A spinal fusion surgery is designed to stop the motion at a painful vertebral segment, which in turn should decrease pain generated from the joint.
There are many approaches to lumbar spinal fusion surgery, and all involve the following process:
- Adding bone graft to a segment of the spine
- Set up a biological response that causes the bone graft to grow between the two vertebral elements to create a bone fusion
- The boney fusion – which results in one fixed bone replacing a mobile joint – stops the motion at that joint segment
For patients with the following conditions, if abnormal and excessive motion at a vertebral segment results in severe pain and inability to function, a lumbar fusion may be considered:
- Lumbar Degenerative Disc Disease
- Lumbar Spondylolisthesis (isthmic, degenerative, or postlaminectomy spondylolisthesis)
Other conditions that may be treated by a spinal fusion surgery include a weak or unstable spine (caused by infections or tumors), fractures, scoliosis, or deformity.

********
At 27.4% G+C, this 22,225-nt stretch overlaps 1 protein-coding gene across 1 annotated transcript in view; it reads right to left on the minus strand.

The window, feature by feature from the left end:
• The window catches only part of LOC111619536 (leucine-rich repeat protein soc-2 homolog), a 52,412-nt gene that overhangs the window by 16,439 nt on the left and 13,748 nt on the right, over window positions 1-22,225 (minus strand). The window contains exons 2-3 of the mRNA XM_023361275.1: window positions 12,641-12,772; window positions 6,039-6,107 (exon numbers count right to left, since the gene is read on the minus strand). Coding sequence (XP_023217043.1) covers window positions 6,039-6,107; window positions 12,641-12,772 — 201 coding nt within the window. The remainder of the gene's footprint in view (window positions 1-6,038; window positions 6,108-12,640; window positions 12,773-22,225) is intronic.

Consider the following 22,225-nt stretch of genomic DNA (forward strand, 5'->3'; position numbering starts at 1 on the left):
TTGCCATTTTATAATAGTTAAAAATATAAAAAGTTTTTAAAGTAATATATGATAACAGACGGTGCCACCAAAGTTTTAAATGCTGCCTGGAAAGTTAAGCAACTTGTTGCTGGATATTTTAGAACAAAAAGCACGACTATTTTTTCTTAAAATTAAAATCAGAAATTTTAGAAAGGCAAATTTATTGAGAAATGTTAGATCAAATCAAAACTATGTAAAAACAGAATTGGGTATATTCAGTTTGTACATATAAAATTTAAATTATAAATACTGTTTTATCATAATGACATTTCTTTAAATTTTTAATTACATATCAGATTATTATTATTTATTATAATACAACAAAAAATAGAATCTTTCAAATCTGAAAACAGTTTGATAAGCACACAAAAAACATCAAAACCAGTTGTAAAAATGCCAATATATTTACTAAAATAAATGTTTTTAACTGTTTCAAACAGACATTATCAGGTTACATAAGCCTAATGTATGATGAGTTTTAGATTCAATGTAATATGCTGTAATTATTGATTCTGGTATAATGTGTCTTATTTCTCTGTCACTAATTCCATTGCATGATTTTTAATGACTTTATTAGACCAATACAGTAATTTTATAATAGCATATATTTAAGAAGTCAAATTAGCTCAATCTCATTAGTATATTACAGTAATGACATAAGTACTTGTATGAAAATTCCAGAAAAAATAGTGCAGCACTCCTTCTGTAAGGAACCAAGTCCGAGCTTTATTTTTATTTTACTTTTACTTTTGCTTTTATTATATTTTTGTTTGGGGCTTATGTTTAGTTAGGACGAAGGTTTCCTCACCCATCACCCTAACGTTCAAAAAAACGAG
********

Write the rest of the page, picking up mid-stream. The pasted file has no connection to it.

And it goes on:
There are several types of spinal fusion surgery options. The most commonly employed surgical techniques include:
- Posterolateral gutter fusion – the procedure is done through the back
- Posterior lumbar interbody fusion (PLIF) – the procedure is done from the back and includes removing the disc between two vertebrae and inserting bone into the space created between the two vertebral bodies
- Anterior lumbar interbody fusion (ALIF) – the procedure is done from the front and includes removing the disc between two vertebrae and inserting bone into the space created between the two vertebral bodies
- Anterior/posterior spinal fusion – the procedure is done from the front and the back
- Transforaminal lumbar interbody fusion (TLIF) – Similar to the PLIF, this procedure is also done from the back of the spine
- Extreme Lateral Interbody Fusion (XLIF) – an interbody fusion in which the approach is from the side
It is important to note that with any type of spine fusion, there is a risk of clinical failure (meaning that the patient’s pain does not go away) despite achieving a successful fusion.